Wednesday, July 22, 2009

United Airlines is Broken

by Thomas Hinton

Perhaps you’ve seen the You Tube video entitled United Breaks Guitars by Dave Carroll. Dave serenades us with his composition about the United Airlines baggage handlers at Chicago O’Hare Airport who tossed around his expensive Taylor guitar (in its sturdy case) on the tarmac as he and other passengers looked out their airplane window in a state of shock and disbelief. Of course, when Dave Carroll and his band members arrived in Nebraska and retrieved their musical instruments from UAL’s baggage belt, they discovered his custom-made Taylor guitar was broken.

For nine months, Carroll tried unsuccessfully to resolve the matter with UAL. But, United Airlines representatives gave him the run-around and denied any responsibility for breaking his guitar. Frustrated by his experience, Carroll wrote a comedic song entitled United Breaks Guitars and posted it on You Tube. Carroll’s story has become a public relations nightmare for United Airlines. More than three million viewers have seen Carroll’s story-song and many have responded on You Tube and Twitter with their own horror stories about United Airlines. To make matters worse, several evening news programs have shared Carroll’s saga with millions of their viewers.

Succumbing to the negative public relations caused by Carroll’s song, UAL offered to repair his damaged guitar. However, Taylor Guitars of El Cajon, California, which hand-makes each instrument, beat UAL to the punch. They seized on Dave Carroll’s story immediately and contacted him offering to repair or replace his guitar. Bob Taylor, the brilliant owner and founder of Taylor Guitars, also made his own You Tube video to counsel musicians on how to care for their precious cargo when traveling by air. Taylor recommends not checking guitars, but instead, carrying-on these items which is permissible by the TSA provided they can be stored aboard an aircraft.

While Dave Carroll and Taylor Guitars have come out winners, one must wonder what in the world United Airlines’ management was thinking? Did no one at United Airlines call a “time out” to ask colleagues, “Hey, how do we come out of this broken guitar scenario without egg on our face?” Sadly, this isn’t an isolated case at United Airlines. Acts of stupidity and customer abuse are repeated multiple times every day by a growing number of disingenuous United Airlines employees who lack common sense and do dumb things that alienate passengers and those hard-working UAL employees who are customer-focused. I’ve witnessed it personally in Chicago and Denver several times. Of course, it begs the obvious question -- why?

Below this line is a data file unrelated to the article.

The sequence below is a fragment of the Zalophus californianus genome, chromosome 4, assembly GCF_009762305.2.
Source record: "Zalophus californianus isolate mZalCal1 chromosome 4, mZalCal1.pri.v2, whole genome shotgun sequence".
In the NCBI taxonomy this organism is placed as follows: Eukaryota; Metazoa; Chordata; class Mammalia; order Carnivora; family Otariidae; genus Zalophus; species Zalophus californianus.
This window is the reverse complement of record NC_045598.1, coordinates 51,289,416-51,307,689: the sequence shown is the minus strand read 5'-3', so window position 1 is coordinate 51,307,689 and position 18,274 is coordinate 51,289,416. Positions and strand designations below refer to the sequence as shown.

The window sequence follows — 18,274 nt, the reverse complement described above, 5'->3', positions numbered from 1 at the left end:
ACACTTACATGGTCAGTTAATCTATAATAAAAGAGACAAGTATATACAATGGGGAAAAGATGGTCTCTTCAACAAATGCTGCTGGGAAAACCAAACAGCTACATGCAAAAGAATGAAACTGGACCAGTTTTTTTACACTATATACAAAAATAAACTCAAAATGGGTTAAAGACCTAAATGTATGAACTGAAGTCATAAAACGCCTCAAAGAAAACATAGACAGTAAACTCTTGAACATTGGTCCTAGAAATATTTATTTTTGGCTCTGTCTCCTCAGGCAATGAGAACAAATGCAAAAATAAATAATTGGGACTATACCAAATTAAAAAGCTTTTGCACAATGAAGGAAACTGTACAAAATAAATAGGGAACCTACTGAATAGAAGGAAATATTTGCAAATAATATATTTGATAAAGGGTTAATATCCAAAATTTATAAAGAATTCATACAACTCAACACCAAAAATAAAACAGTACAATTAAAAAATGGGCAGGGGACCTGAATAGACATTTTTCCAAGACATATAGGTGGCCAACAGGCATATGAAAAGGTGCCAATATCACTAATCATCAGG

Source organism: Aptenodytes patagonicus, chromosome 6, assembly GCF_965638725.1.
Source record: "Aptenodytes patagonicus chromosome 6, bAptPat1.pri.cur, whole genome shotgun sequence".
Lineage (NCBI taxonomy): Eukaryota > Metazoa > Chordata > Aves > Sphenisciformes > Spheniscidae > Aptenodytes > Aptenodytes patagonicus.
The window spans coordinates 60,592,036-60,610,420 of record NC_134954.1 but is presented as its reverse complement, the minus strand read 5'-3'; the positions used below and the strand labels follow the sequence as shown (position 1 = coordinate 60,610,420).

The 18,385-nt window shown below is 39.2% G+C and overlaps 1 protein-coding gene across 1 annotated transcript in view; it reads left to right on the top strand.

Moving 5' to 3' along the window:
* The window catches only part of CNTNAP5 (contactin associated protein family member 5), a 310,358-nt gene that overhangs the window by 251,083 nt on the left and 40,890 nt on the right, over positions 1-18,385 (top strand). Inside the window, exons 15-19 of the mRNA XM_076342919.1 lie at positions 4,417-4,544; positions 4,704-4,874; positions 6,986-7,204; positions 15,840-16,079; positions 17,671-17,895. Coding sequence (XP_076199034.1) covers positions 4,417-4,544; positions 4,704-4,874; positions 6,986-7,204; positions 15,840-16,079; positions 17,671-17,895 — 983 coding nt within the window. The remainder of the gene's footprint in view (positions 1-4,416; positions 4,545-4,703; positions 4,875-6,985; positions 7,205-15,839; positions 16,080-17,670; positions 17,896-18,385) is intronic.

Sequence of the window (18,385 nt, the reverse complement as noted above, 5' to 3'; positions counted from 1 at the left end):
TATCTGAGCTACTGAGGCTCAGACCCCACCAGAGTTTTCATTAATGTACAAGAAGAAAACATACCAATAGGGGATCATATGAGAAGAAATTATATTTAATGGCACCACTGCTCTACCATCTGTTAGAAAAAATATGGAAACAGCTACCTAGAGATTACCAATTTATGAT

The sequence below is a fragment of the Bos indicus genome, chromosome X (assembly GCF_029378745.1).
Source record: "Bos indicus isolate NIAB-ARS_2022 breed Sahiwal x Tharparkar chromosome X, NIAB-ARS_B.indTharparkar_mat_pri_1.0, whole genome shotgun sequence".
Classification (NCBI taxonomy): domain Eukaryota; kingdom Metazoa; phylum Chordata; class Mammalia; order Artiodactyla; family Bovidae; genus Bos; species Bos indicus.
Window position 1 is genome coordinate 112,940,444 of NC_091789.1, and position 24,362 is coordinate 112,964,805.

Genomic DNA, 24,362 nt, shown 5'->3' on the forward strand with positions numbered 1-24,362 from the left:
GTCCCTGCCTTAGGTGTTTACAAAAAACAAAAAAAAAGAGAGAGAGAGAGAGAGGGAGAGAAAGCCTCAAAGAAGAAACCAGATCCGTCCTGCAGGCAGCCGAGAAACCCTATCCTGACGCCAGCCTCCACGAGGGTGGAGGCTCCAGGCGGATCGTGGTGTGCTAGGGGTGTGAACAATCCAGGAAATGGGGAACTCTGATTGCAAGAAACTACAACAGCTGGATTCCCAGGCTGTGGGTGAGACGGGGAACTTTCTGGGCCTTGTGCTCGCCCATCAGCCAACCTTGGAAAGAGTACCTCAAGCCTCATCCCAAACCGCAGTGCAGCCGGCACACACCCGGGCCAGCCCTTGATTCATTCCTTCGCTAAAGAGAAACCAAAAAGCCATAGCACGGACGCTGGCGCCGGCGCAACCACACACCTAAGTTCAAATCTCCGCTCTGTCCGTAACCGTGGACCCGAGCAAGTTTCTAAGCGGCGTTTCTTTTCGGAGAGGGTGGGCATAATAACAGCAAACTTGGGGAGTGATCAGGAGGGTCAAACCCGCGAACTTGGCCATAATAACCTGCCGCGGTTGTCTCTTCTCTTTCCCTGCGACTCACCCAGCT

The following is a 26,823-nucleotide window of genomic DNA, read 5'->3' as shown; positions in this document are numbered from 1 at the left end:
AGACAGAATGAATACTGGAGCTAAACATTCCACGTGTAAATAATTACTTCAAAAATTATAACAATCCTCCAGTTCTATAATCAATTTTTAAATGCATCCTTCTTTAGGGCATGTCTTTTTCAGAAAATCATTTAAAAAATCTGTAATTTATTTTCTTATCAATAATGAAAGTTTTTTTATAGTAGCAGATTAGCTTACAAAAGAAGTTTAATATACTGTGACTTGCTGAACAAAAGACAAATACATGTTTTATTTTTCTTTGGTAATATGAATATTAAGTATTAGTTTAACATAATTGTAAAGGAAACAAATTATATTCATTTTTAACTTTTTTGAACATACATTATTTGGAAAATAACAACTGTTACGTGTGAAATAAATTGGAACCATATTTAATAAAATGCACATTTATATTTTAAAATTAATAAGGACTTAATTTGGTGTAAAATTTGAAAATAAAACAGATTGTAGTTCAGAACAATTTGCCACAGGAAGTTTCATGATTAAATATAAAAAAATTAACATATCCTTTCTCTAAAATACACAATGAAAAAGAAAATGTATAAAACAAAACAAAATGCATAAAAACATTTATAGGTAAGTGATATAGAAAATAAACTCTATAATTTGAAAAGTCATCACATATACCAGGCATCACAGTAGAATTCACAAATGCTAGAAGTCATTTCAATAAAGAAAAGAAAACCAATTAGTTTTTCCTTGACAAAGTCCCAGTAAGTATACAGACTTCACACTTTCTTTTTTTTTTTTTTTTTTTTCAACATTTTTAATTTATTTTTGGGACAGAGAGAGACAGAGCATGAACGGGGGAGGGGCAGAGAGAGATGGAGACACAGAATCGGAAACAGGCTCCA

The answer is United Airlines is broken. Organizationally and culturally, UAL lacks a spirit of service. While the majority of UAL employees are dedicated, fair-minded people who give their best every day, a growing number of toxic UAL employees have been infected with the deadly workplace virus that is best described as “I don’t care!” Regrettably, this virus is spreading throughout UAL’s ranks and is spawning an attitude of disinterest and apathy from the top down. When the “I don’t care” virus seeps into the cultural blood stream of an organization the results are often fatal for the company. In the case of United Airlines, management must act quickly to curb the spread of the “I don’t care” virus and re-orient its employees in the ways of service, courtesy and empathy for customers, passengers and each other.

I am not recommending this action without careful consideration. In addition to interviewing many UAL passengers about their negative experiences, I’ve reviewed two key documents that tell me UAL is flying blind when it comes to customer relations and meeting the needs of its passengers. Consider UAL’s mission statement, which I could not find on its website or in any public documents that were easily accessible from UAL. However, a UAL representative told me that its mission statement reads, “To be recognized worldwide as the airline of choice.” This bland statement is ineffective and says nothing about the company’s commitment to its employees, customers, suppliers or profitability. UAL is operating with a very weak mission statement that offers employees no guidance on how to treat passengers and customers.